return self.values[0]
    def tail(self):
        # get all elements after the first
        return self.values[1:]
    def init(self):
        # get elements up to the last
        return self.values[:-1]
    def last(self):
        # get last element
        return self.values[-1]
    def drop(self, n):
        # get all elements except first n
        return self.values[n:]
    def take(self, n):
        # get first n elements
        return self.values[:n]

# Entity class demonstrating __call__
class Entity:
    """Class to represent an entity. Callable to update the entity"s position."""

    def __init__(self, size, x, y):
        self.x, self.y = x, y
        self.size = size

    def __call__(self, x, y):
        """Change the position of the entity."""
        self.x, self.y = x, y
    # snip...

# Wrapper class to close an object in a with statement
class Closer:
    """A context manager to automatically close an object with a close method
    in a with statement."""
    def __init__(self, obj):
        self.obj = obj
    def __enter__(self):
        return self.obj # bound to target
    def __exit__(self, exception_type, exception_val, trace):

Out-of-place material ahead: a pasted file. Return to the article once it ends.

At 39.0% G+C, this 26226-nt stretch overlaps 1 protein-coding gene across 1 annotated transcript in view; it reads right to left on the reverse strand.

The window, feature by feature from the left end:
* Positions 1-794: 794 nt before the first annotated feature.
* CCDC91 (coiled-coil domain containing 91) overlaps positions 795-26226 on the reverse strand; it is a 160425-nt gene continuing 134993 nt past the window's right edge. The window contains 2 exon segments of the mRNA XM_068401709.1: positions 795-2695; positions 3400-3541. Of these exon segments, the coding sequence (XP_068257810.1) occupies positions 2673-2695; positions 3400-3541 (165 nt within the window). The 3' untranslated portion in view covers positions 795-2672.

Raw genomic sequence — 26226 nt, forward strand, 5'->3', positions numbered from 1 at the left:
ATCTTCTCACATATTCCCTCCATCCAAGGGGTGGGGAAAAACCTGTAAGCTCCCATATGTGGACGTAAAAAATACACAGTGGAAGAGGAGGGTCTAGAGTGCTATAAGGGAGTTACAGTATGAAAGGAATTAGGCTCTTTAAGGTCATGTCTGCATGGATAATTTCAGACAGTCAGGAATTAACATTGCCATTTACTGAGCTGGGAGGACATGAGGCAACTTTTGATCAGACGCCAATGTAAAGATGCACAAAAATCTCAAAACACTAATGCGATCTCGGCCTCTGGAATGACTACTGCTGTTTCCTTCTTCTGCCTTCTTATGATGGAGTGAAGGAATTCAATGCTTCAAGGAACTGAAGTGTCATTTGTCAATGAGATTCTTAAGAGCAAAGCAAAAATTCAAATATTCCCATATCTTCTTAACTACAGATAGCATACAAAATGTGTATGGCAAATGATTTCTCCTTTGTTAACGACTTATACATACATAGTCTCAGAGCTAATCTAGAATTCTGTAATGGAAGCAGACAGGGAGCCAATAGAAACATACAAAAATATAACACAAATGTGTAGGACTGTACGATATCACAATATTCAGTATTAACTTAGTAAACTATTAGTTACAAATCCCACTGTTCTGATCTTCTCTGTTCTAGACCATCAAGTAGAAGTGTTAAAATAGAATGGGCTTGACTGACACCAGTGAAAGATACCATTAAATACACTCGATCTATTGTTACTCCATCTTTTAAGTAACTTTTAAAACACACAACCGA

except AttributeError: # obj isn"t closable
            print "Not closable."
            return True # exception handled successfully
# Classes to represent descriptors and their use
class Meter(object):
    """Descriptor for a meter."""
    def __init__(self, value=0.0):
        self.value = float(value)
    def __get__(self, instance, owner):
        return self.value
    def __set__(self, instance, value):
        self.value = float(value)

class Foot(object):
    """Descriptor for a foot."""
    def __get__(self, instance, owner):
        return instance.meter * 3.2808
    def __set__(self, instance, value):
        instance.meter = float(value) / 3.2808

class Distance(object):
    """Class to represent distance holding two descriptors for feet and
    meter = Meter()
    foot = Foot()
# Class to demo fine-tuning pickling
import time

class Slate:
    """Class to store a string and a changelog, and forget its value when
    def __init__(self, value):
        self.value = value
        self.last_change = time.asctime()
        self.history = {}
    def change(self, new_value):
        # Change the value. Commit last value to history
        self.history[self.last_change] = self.value
        self.value = new_value
        self.last_change = time.asctime()
    def print_changes(self):
        print "Changelog for Slate object:"
        for k, v in self.history.items():
            print "%s\t %s" % (k, v)
    def __getstate__(self):
        # Deliberately do not return self.value or self.last_change.
        # We want to have a "blank slate" when we unpickle.
        return self.history
    def __setstate__(self, state):
        # Make self.history = state and last_change and value undefined
        self.history = state
        self.value, self.last_change = None, None

Ohidur Rahman Bappy
Ohidur Rahman Bappy
πŸ“šLearner 🐍 Developer